“And the Lord said, Behold, the people is one, and they have all one language; and this they begin to do: and now nothing will be restrained from them, which they have imagined to do” (Genesis 11:6). As this scripture infers, the problem is that man has the habit of misusing his imagination, with less than desirable results. “The wicked in his pride doth persecute the poor: let them be taken in the devices that they have imagined” (Psalm 10:2).

In his helpful book on the subject of imagination, Psycho-cybernetics, Dr. Maxwell Maltz wrote: “A human being always acts and feels and performs in accordance with what he imagines to be true about himself and his environment. This is a basic and fundamental law of mind. It is the way we are built.”

Herbert W. Armstrong was a visionary! He could see the wonderful World Tomorrow in colorful and graphic detail in his mind! God’s prophets were true visionaries. God empowered them to see in great detail, in their imaginations, future events yet to unfold. Pastor General Gerald Flurry is a servant of God to whom the Eternal is conveying in unfolding vision, through images engendered in the imagination, the reality of the God Family vision!

Imagination is the tool which God has given us to picture prophetic events in our minds and to fix them as the goals of this life!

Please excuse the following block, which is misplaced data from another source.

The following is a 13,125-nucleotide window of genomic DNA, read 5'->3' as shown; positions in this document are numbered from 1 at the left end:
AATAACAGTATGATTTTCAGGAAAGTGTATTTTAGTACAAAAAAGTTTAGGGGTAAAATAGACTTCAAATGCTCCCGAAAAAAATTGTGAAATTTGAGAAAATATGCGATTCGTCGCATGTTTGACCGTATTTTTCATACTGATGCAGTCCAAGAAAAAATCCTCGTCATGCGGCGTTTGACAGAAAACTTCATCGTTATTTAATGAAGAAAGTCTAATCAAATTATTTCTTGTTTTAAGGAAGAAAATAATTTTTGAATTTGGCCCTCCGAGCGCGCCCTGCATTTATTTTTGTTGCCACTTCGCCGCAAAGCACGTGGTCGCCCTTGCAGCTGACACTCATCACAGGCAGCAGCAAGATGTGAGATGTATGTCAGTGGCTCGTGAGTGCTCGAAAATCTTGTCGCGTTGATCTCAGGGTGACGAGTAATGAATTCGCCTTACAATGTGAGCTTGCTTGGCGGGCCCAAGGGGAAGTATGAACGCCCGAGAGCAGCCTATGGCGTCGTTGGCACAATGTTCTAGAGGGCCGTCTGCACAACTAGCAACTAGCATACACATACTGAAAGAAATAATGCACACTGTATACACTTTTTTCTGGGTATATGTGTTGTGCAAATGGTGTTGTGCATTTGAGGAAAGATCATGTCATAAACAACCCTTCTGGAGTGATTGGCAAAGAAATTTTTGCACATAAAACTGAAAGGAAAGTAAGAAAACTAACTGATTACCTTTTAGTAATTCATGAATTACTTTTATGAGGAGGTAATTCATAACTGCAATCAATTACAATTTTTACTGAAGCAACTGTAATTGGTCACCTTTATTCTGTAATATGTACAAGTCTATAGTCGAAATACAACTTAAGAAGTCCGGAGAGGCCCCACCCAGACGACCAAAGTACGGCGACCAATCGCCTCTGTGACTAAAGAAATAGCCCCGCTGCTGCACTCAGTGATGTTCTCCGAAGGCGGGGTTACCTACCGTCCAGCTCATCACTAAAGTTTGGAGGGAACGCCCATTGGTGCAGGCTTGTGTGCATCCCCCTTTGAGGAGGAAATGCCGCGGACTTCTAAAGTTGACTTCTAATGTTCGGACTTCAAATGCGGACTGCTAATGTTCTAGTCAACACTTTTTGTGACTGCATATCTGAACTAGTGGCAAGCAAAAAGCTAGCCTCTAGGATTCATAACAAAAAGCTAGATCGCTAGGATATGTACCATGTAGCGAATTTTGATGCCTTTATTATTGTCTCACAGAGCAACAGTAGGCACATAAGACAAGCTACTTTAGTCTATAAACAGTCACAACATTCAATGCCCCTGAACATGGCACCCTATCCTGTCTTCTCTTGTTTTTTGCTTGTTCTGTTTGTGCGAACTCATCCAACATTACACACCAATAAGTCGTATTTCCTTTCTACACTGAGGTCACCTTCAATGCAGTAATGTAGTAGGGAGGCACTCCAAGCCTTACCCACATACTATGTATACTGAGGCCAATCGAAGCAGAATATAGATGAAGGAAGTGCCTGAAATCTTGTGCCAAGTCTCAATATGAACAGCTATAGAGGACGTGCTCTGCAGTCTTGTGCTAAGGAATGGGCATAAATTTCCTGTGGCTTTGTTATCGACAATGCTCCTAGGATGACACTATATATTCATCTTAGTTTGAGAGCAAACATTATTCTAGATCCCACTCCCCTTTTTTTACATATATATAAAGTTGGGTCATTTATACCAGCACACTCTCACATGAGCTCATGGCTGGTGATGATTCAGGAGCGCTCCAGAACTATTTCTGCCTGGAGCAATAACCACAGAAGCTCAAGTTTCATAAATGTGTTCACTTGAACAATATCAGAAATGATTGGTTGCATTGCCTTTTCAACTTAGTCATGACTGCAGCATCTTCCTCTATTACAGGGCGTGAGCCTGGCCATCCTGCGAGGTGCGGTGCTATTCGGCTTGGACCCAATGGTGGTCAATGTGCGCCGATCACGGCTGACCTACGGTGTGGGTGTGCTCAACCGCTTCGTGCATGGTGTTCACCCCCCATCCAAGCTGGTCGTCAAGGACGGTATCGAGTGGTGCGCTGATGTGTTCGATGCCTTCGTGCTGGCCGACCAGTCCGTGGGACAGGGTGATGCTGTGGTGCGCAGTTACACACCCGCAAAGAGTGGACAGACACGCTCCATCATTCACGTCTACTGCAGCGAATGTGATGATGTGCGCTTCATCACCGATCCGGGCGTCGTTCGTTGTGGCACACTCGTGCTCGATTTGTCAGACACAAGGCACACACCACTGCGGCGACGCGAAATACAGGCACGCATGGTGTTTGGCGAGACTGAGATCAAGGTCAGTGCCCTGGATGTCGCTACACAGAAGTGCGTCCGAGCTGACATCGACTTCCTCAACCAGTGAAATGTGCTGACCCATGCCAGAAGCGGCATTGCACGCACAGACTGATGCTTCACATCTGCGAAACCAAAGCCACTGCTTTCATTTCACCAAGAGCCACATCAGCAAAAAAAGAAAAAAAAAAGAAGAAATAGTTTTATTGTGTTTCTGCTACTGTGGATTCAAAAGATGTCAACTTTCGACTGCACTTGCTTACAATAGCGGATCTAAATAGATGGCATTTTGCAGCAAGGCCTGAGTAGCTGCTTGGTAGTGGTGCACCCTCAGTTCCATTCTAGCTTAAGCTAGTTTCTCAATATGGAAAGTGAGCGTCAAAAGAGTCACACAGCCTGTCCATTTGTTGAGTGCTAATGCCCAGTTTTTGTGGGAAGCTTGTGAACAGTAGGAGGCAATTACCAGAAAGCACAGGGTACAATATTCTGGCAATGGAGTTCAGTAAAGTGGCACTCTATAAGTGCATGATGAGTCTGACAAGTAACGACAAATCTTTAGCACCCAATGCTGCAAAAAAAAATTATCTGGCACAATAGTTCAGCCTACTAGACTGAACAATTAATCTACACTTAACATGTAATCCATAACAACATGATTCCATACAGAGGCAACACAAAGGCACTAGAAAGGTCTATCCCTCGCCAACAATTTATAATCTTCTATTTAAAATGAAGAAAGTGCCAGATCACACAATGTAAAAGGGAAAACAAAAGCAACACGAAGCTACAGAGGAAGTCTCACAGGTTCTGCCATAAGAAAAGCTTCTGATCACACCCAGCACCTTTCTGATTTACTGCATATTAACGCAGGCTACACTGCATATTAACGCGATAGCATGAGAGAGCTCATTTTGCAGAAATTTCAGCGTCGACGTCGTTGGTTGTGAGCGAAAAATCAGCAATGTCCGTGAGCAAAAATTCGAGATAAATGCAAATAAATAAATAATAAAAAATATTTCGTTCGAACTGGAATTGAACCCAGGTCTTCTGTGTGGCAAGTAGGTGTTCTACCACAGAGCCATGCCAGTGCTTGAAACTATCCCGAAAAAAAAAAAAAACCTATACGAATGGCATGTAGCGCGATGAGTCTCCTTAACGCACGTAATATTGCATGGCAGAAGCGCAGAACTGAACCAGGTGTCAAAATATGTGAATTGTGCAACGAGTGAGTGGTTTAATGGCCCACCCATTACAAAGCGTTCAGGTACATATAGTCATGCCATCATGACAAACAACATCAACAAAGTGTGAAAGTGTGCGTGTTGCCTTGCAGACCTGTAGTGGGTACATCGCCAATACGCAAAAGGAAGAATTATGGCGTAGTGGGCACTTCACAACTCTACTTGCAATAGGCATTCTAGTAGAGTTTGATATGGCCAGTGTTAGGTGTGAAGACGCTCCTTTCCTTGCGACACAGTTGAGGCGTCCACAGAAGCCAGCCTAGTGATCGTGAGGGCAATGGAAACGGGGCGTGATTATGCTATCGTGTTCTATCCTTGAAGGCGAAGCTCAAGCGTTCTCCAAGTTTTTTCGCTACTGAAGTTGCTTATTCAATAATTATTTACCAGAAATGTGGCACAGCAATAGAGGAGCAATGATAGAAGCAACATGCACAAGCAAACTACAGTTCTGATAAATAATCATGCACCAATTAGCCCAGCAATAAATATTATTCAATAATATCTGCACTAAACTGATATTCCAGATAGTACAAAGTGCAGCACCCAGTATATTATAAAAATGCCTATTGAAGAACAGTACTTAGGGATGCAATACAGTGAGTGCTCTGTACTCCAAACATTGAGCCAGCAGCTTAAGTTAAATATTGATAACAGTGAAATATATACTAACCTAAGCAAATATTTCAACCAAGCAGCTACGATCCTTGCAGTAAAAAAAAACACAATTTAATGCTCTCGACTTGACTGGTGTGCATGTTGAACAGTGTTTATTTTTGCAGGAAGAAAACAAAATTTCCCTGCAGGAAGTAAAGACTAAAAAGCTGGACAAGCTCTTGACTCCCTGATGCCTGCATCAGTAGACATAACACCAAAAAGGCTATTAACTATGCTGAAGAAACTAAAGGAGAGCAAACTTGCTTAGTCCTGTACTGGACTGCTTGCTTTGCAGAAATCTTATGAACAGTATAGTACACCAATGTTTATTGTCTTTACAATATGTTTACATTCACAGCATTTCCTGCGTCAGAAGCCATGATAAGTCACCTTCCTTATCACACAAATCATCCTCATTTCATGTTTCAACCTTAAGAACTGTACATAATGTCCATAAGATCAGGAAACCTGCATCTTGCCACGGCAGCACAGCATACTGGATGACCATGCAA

Imagination is perhaps our most poorly utilized instrument, yet the instrument with the greatest potential to enhance effective learning!

Parents, you need to capture the imagination of your children early and direct it to visualizing right concepts, the greatest of which is the God Family vision! Though many a parent in the Church has captured the imagination of a young child and directed it early toward vividly imagining the World Tomorrow, too few have!

One of the best methods of cultivating a young imagination and directing it toward a right foundation for effective learning is to read early and regularly to the child. My 2-year-old granddaughter likes nothing better than to curl up in her parents’ or grandparents’ arms and have them read to her. She cannot yet read herself. But she can already visualize the ideas, the concepts, the events being read outloud to her, particularly if graphic, colorful pictures accompany the story. By contrast, my preteen grandsons like nothing better than to have Grandpa come into their bedroom, turn out the light and spin tales of the exciting escapades of James the adventurer as he roves the planet dependent upon the protection of God’s angels to get him out of the various scrapes he seems to so often get into. You see, they have developed their imaginations to the point where they can vividly capture in their minds’ eye the details of African jungles, Congolese swamps, Amazonian rivers, taming wild animals, and all that goes to stimulate a healthy, adventurous mind.